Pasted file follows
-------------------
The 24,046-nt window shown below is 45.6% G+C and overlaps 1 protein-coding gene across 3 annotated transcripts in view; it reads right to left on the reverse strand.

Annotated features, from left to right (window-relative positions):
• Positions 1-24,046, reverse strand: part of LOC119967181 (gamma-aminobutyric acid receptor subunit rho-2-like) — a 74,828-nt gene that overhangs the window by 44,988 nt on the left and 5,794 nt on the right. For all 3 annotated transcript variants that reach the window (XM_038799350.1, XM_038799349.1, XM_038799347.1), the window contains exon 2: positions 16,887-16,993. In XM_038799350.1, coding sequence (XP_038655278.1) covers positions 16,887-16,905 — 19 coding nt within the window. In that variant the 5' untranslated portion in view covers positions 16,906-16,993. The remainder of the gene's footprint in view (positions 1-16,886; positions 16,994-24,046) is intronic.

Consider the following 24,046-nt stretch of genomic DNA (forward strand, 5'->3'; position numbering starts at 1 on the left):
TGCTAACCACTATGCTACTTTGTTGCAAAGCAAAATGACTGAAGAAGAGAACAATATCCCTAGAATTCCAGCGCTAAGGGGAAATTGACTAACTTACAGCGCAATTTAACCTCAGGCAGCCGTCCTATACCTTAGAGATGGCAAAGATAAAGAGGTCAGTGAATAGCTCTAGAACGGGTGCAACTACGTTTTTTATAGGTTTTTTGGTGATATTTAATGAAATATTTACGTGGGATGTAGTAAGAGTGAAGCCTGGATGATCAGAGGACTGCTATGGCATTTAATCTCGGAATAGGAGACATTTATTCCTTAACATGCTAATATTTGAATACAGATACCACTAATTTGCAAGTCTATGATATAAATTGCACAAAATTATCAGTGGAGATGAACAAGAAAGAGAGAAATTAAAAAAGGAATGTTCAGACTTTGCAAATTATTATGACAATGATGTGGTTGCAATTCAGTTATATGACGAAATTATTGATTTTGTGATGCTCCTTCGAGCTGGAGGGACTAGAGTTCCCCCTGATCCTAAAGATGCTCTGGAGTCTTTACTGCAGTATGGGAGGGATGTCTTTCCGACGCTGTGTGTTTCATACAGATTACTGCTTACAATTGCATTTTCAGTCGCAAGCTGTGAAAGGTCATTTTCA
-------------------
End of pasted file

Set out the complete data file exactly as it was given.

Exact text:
The 24,046-nt window shown below is 45.6% G+C and overlaps 1 protein-coding gene across 3 annotated transcripts in view; it reads right to left on the reverse strand.

Annotated features, from left to right (window-relative positions):
• Positions 1-24,046, reverse strand: part of LOC119967181 (gamma-aminobutyric acid receptor subunit rho-2-like) — a 74,828-nt gene that overhangs the window by 44,988 nt on the left and 5,794 nt on the right. For all 3 annotated transcript variants that reach the window (XM_038799350.1, XM_038799349.1, XM_038799347.1), the window contains exon 2: positions 16,887-16,993. In XM_038799350.1, coding sequence (XP_038655278.1) covers positions 16,887-16,905 — 19 coding nt within the window. In that variant the 5' untranslated portion in view covers positions 16,906-16,993. The remainder of the gene's footprint in view (positions 1-16,886; positions 16,994-24,046) is intronic.

Consider the following 24,046-nt stretch of genomic DNA (forward strand, 5'->3'; position numbering starts at 1 on the left):
TGCTAACCACTATGCTACTTTGTTGCAAAGCAAAATGACTGAAGAAGAGAACAATATCCCTAGAATTCCAGCGCTAAGGGGAAATTGACTAACTTACAGCGCAATTTAACCTCAGGCAGCCGTCCTATACCTTAGAGATGGCAAAGATAAAGAGGTCAGTGAATAGCTCTAGAACGGGTGCAACTACGTTTTTTATAGGTTTTTTGGTGATATTTAATGAAATATTTACGTGGGATGTAGTAAGAGTGAAGCCTGGATGATCAGAGGACTGCTATGGCATTTAATCTCGGAATAGGAGACATTTATTCCTTAACATGCTAATATTTGAATACAGATACCACTAATTTGCAAGTCTATGATATAAATTGCACAAAATTATCAGTGGAGATGAACAAGAAAGAGAGAAATTAAAAAAGGAATGTTCAGACTTTGCAAATTATTATGACAATGATGTGGTTGCAATTCAGTTATATGACGAAATTATTGATTTTGTGATGCTCCTTCGAGCTGGAGGGACTAGAGTTCCCCCTGATCCTAAAGATGCTCTGGAGTCTTTACTGCAGTATGGGAGGGATGTCTTTCCGACGCTGTGTGTTTCATACAGATTACTGCTTACAATTGCATTTTCAGTCGCAAGCTGTGAAAGGTCATTTTCA